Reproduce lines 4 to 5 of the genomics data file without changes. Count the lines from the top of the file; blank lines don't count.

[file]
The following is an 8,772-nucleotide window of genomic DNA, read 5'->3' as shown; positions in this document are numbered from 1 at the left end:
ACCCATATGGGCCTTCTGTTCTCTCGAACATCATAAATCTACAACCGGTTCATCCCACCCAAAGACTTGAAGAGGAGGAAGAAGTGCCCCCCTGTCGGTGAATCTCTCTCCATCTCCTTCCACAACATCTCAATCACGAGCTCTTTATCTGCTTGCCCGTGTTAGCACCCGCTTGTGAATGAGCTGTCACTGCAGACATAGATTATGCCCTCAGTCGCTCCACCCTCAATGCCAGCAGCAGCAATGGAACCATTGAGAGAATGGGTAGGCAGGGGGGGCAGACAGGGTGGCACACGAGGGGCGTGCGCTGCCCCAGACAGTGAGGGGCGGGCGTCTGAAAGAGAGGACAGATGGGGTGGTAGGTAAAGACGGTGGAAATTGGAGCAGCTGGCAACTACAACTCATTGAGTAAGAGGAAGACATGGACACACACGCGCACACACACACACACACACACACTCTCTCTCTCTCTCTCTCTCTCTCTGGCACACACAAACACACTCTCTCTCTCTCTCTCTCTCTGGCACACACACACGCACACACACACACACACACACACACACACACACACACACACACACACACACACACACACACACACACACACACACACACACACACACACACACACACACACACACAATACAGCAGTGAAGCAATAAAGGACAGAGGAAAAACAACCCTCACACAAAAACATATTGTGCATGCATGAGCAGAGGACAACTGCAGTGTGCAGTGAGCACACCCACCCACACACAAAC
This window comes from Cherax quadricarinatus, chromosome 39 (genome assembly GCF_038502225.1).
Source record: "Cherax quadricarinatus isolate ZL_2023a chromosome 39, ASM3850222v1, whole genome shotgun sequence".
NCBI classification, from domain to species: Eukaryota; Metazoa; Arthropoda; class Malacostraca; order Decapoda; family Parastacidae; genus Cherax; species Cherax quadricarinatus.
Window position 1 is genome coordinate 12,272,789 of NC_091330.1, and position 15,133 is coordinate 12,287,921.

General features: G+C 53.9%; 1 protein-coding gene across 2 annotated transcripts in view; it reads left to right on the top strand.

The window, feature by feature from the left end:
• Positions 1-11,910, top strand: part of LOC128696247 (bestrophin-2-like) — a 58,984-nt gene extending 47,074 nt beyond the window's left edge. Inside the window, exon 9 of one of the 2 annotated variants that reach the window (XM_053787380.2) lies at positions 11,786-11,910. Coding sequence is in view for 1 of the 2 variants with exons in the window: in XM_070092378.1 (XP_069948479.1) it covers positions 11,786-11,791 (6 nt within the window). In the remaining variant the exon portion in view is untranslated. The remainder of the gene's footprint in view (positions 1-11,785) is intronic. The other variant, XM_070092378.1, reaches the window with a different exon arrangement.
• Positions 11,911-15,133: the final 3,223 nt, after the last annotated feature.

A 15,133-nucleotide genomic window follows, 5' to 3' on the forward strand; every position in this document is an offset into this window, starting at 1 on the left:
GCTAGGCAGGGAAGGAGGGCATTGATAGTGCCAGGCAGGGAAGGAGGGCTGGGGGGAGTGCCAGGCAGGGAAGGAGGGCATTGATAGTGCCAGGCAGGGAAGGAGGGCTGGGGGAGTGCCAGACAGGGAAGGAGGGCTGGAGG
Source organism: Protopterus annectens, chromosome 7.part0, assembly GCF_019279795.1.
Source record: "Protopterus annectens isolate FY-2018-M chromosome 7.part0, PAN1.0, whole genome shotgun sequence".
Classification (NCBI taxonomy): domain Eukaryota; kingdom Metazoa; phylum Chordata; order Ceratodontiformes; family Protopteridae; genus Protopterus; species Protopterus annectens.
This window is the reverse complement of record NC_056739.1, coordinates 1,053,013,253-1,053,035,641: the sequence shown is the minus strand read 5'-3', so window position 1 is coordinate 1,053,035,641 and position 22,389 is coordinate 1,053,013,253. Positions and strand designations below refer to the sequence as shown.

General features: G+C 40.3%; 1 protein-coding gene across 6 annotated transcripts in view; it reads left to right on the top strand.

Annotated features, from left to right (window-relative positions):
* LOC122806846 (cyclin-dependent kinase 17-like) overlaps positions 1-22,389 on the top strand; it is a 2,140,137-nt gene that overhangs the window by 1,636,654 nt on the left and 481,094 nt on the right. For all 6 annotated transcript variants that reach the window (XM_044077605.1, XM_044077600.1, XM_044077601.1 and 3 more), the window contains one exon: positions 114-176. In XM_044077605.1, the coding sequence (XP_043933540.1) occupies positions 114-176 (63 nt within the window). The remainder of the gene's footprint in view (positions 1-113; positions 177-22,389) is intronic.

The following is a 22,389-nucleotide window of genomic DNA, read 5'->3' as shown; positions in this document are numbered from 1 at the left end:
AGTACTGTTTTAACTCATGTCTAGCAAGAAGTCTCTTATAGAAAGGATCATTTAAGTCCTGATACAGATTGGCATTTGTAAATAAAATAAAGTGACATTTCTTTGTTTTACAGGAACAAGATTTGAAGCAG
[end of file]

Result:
Source record: "Cherax quadricarinatus isolate ZL_2023a chromosome 39, ASM3850222v1, whole genome shotgun sequence".
NCBI classification, from domain to species: Eukaryota; Metazoa; Arthropoda; class Malacostraca; order Decapoda; family Parastacidae; genus Cherax; species Cherax quadricarinatus.